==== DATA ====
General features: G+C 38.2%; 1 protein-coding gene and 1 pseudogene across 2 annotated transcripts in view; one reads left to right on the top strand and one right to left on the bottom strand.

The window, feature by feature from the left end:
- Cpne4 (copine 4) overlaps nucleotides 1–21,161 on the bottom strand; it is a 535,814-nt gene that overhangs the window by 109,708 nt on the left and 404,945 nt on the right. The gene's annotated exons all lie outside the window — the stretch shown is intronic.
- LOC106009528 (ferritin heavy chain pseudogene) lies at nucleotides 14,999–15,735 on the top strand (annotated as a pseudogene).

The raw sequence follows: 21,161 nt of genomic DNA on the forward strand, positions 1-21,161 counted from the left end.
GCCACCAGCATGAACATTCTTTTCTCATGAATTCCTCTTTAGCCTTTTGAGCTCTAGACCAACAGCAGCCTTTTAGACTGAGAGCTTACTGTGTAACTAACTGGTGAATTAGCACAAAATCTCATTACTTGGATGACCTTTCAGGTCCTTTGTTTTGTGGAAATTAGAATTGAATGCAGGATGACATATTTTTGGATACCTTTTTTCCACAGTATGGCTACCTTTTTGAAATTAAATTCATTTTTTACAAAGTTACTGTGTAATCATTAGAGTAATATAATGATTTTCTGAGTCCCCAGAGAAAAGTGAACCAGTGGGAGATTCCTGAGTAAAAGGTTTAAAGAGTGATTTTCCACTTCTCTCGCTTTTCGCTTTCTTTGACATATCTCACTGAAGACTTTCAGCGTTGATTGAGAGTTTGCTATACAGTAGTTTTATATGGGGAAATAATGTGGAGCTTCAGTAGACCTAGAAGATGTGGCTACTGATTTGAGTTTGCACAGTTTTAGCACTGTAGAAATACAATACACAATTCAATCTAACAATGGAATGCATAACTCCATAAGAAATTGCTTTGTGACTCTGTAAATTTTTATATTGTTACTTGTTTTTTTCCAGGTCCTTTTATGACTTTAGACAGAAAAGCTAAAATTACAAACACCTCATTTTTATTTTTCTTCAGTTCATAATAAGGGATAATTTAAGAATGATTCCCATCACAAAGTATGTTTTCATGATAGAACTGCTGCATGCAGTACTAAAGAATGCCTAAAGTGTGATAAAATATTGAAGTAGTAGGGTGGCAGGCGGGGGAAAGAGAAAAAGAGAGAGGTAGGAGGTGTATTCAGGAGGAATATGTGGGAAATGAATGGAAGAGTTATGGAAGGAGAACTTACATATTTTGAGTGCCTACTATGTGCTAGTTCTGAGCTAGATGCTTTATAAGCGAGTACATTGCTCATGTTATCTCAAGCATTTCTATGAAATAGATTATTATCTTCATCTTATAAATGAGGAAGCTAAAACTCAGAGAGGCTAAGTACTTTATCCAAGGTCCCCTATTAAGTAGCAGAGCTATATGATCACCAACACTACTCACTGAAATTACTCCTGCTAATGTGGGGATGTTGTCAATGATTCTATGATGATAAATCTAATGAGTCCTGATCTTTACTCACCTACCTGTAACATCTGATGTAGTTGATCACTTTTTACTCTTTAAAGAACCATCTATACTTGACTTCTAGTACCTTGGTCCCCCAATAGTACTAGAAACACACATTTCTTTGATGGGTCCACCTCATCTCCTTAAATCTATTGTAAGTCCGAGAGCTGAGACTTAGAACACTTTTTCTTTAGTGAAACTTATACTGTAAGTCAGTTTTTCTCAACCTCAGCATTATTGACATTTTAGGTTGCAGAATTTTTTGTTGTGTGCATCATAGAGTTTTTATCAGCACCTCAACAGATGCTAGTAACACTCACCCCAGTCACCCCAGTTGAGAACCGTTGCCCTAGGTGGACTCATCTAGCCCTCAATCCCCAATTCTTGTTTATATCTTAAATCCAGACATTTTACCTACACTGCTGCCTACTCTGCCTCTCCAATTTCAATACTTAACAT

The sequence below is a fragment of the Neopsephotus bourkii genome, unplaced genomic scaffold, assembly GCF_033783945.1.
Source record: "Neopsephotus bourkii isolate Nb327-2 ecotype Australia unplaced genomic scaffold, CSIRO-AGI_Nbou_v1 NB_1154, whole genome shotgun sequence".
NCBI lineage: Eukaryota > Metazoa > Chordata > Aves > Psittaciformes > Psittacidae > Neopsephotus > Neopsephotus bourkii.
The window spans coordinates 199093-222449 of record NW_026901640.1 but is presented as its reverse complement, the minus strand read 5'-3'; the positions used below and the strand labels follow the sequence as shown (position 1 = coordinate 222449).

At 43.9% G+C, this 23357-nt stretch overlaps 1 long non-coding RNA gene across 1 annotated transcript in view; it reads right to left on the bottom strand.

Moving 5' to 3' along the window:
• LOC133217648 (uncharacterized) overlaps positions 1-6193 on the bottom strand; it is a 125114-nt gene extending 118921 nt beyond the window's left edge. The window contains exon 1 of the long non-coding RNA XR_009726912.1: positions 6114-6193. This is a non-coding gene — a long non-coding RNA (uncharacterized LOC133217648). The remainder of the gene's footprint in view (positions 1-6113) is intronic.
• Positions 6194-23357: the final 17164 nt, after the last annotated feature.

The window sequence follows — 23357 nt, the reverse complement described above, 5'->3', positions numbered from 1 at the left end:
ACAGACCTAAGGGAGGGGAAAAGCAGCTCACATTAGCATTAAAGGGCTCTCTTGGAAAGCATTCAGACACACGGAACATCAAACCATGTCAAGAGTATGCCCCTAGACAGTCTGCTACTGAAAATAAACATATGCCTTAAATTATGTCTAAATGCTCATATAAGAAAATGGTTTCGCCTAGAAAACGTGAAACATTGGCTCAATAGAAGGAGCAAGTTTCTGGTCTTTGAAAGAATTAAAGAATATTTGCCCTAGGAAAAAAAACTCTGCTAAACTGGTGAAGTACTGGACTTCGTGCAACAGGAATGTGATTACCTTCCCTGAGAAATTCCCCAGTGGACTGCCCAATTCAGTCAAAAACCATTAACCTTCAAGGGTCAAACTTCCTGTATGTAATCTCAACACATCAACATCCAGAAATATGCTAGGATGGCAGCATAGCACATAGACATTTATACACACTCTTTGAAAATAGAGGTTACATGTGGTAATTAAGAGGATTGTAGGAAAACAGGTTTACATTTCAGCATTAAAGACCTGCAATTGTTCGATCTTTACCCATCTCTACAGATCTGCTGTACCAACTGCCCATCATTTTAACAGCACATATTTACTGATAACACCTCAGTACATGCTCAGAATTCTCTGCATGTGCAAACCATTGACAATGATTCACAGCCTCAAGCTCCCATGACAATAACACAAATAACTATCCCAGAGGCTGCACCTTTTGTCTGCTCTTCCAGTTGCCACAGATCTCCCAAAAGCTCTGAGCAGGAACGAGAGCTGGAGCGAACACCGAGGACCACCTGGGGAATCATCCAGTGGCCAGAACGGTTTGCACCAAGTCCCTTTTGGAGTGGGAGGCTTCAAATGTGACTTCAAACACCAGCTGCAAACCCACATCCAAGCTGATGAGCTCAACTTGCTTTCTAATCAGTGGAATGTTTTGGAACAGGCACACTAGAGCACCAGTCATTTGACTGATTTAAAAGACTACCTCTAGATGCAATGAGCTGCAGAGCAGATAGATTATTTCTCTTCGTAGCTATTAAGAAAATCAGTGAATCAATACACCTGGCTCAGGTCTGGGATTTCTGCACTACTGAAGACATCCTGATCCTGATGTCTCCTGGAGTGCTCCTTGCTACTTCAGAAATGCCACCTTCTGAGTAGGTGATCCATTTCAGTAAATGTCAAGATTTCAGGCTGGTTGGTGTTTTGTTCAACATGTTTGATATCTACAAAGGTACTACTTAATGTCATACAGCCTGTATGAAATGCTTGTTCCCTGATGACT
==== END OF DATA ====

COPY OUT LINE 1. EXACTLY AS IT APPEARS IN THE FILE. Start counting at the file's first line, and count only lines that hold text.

General features: G+C 38.2%; 1 protein-coding gene and 1 pseudogene across 2 annotated transcripts in view; one reads left to right on the top strand and one right to left on the bottom strand.